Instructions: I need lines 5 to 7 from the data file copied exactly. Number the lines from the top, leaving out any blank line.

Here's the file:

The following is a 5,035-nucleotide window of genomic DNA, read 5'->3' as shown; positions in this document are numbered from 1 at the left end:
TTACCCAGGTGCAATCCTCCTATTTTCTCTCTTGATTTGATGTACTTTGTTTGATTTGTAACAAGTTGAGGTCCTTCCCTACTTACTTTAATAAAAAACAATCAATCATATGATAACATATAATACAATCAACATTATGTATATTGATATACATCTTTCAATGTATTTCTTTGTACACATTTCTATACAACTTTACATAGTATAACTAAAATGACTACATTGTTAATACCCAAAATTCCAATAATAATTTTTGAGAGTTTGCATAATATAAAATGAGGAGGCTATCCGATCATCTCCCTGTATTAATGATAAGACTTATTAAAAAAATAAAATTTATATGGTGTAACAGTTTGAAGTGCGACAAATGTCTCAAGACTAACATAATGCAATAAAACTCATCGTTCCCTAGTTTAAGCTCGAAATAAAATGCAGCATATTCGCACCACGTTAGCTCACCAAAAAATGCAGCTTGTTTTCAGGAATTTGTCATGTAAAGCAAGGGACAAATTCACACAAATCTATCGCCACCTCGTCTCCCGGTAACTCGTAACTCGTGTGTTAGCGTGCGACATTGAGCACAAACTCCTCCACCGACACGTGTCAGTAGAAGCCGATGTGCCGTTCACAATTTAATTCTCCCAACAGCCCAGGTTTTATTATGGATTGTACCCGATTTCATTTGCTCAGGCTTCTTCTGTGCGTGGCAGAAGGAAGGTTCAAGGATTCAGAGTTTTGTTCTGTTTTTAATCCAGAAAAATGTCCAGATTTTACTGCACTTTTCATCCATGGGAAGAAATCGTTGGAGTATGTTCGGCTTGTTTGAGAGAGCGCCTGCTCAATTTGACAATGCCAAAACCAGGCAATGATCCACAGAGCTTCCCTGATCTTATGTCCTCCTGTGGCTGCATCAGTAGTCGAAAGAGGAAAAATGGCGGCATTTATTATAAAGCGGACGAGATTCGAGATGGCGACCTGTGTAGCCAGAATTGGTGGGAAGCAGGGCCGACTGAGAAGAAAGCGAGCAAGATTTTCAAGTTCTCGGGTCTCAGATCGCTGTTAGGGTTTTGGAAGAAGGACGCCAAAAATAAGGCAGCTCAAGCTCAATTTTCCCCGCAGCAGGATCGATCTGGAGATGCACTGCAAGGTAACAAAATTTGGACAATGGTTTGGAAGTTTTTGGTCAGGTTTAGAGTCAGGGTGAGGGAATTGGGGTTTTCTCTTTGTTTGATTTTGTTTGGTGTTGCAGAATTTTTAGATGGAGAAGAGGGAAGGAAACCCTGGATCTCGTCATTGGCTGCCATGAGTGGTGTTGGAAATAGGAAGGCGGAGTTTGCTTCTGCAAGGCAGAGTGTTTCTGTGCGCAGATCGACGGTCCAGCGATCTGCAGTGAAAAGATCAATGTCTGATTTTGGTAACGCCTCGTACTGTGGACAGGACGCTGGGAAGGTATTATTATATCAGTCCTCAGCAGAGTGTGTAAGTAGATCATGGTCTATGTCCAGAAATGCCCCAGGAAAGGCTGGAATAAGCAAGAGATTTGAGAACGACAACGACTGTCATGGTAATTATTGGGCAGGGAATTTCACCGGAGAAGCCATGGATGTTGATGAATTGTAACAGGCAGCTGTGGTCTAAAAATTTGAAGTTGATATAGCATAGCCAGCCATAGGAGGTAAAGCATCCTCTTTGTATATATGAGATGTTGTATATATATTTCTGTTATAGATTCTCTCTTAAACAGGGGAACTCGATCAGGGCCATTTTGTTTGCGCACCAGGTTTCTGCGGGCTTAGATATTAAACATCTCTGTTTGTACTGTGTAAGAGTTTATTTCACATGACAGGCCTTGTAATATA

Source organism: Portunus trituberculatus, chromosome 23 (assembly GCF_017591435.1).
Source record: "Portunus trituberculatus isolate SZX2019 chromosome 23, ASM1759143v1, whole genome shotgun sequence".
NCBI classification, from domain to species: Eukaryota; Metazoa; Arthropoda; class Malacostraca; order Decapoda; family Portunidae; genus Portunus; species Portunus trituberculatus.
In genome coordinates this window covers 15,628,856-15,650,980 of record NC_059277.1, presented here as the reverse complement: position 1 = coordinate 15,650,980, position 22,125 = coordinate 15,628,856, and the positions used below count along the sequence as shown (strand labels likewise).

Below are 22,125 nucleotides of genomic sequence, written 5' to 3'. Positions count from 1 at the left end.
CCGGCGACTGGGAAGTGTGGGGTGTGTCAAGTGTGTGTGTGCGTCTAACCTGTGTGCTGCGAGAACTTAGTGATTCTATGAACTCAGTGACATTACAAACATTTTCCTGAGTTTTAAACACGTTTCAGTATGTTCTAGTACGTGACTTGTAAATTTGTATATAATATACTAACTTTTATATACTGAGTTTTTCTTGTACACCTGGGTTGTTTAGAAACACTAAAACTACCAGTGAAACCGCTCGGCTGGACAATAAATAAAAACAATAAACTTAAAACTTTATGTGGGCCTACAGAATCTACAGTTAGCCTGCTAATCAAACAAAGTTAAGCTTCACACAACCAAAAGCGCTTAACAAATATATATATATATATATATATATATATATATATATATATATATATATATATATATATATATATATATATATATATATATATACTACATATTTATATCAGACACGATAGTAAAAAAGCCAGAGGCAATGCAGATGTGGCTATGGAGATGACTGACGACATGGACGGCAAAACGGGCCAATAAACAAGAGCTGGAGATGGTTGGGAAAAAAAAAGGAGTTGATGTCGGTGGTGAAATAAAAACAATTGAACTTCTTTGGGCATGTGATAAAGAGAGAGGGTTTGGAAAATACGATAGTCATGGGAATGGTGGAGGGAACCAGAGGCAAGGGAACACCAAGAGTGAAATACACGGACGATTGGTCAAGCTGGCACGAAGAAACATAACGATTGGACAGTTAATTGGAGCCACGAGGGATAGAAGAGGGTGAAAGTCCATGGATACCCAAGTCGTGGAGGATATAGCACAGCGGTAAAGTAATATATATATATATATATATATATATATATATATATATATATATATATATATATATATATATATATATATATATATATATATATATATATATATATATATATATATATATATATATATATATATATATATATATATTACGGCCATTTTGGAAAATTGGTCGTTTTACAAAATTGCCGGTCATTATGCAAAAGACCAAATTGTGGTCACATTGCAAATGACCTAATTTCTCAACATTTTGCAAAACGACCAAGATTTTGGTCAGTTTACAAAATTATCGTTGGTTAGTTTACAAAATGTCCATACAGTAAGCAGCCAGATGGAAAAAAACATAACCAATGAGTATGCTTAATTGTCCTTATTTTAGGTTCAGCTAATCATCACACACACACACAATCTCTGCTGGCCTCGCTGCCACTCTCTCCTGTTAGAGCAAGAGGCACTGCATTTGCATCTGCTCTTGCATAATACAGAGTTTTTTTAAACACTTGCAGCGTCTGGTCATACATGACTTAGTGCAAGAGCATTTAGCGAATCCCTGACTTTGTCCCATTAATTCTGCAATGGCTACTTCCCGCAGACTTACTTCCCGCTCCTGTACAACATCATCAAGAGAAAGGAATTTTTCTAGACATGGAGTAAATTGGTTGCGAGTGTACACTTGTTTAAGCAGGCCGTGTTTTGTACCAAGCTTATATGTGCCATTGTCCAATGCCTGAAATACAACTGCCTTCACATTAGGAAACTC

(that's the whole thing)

NCBI classification, from domain to species: Eukaryota; Metazoa; Arthropoda; class Malacostraca; order Decapoda; family Portunidae; genus Portunus; species Portunus trituberculatus.
In genome coordinates this window covers 15,628,856-15,650,980 of record NC_059277.1, presented here as the reverse complement: position 1 = coordinate 15,650,980, position 22,125 = coordinate 15,628,856, and the positions used below count along the sequence as shown (strand labels likewise).

Below are 22,125 nucleotides of genomic sequence, written 5' to 3'. Positions count from 1 at the left end.